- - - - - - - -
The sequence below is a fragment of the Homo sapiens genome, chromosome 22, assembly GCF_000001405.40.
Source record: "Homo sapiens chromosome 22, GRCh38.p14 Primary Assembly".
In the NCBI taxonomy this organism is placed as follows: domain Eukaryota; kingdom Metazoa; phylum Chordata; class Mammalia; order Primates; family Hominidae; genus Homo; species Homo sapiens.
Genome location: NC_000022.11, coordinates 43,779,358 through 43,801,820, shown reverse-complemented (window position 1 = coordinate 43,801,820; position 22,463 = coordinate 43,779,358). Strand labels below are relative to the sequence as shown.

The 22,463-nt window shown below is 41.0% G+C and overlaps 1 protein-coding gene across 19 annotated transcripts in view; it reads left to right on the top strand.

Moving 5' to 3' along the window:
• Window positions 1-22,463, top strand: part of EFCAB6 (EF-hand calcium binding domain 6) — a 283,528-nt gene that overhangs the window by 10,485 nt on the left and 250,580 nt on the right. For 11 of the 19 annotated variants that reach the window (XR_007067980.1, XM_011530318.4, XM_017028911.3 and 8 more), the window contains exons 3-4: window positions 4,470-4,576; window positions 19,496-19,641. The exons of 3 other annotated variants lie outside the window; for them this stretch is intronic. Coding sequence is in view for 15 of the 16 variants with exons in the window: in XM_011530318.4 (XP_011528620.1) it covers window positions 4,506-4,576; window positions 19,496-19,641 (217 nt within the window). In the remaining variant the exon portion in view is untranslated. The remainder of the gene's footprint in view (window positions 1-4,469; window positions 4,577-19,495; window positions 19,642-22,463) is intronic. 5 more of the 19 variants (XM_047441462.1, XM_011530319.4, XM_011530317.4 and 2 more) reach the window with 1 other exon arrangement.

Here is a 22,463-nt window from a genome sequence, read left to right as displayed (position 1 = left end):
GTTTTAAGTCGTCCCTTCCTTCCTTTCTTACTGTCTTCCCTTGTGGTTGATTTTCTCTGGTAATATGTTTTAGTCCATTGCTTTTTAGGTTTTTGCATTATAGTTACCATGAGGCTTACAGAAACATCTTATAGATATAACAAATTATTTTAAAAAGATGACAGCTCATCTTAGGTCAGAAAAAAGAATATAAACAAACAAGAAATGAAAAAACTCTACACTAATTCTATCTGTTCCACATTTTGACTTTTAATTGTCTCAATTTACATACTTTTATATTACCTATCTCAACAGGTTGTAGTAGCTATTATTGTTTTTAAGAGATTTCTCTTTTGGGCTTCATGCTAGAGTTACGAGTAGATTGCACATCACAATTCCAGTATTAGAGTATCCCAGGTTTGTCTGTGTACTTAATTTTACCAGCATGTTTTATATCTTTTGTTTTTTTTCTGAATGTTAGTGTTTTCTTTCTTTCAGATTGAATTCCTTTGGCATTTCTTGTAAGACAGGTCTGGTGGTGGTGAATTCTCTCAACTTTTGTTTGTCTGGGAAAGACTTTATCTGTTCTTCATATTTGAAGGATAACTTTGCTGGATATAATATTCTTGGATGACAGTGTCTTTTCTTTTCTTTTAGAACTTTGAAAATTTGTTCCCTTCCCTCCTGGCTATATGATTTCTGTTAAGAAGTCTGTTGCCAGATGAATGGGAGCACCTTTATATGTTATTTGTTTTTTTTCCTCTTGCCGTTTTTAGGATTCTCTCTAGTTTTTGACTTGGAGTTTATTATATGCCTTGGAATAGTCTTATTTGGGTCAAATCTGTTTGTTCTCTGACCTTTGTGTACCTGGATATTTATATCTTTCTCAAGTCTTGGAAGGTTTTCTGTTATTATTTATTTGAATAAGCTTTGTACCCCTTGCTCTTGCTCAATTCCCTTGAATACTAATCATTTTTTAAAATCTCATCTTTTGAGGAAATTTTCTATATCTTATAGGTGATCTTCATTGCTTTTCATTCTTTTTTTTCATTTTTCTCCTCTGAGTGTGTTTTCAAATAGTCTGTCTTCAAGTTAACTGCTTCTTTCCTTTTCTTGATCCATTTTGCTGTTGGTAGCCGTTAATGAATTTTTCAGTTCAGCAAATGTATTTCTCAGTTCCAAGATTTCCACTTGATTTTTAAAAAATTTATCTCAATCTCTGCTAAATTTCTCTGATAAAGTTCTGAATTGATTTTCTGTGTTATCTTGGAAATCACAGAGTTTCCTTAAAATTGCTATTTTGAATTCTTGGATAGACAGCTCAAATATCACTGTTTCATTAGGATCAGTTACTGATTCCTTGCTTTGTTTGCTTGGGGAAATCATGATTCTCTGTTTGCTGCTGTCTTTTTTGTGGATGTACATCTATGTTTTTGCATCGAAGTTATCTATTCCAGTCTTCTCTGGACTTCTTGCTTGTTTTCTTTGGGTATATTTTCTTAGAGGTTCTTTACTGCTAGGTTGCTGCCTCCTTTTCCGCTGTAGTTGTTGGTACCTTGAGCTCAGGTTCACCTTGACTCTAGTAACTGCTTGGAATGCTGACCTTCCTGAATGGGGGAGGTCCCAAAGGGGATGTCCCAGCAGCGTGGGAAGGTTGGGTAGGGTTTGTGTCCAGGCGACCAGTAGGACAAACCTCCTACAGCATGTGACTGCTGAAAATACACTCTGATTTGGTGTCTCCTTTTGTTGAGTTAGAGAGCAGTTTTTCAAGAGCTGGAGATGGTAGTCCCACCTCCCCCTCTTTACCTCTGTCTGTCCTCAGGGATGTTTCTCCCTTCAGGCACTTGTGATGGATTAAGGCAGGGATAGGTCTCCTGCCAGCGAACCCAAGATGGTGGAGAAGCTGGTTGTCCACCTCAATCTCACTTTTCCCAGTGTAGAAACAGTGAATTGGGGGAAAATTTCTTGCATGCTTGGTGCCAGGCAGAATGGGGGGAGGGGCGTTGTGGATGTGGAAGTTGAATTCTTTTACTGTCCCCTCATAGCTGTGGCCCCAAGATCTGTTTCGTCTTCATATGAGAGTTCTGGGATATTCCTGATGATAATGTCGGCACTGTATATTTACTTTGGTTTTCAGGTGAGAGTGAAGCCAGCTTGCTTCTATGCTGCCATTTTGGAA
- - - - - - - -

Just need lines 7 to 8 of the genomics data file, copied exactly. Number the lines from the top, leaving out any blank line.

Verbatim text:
• Window positions 1-22,463, top strand: part of EFCAB6 (EF-hand calcium binding domain 6) — a 283,528-nt gene that overhangs the window by 10,485 nt on the left and 250,580 nt on the right. For 11 of the 19 annotated variants that reach the window (XR_007067980.1, XM_011530318.4, XM_017028911.3 and 8 more), the window contains exons 3-4: window positions 4,470-4,576; window positions 19,496-19,641. The exons of 3 other annotated variants lie outside the window; for them this stretch is intronic. Coding sequence is in view for 15 of the 16 variants with exons in the window: in XM_011530318.4 (XP_011528620.1) it covers window positions 4,506-4,576; window positions 19,496-19,641 (217 nt within the window). In the remaining variant the exon portion in view is untranslated. The remainder of the gene's footprint in view (window positions 1-4,469; window positions 4,577-19,495; window positions 19,642-22,463) is intronic. 5 more of the 19 variants (XM_047441462.1, XM_011530319.4, XM_011530317.4 and 2 more) reach the window with 1 other exon arrangement.

Here is a 22,463-nt window from a genome sequence, read left to right as displayed (position 1 = left end):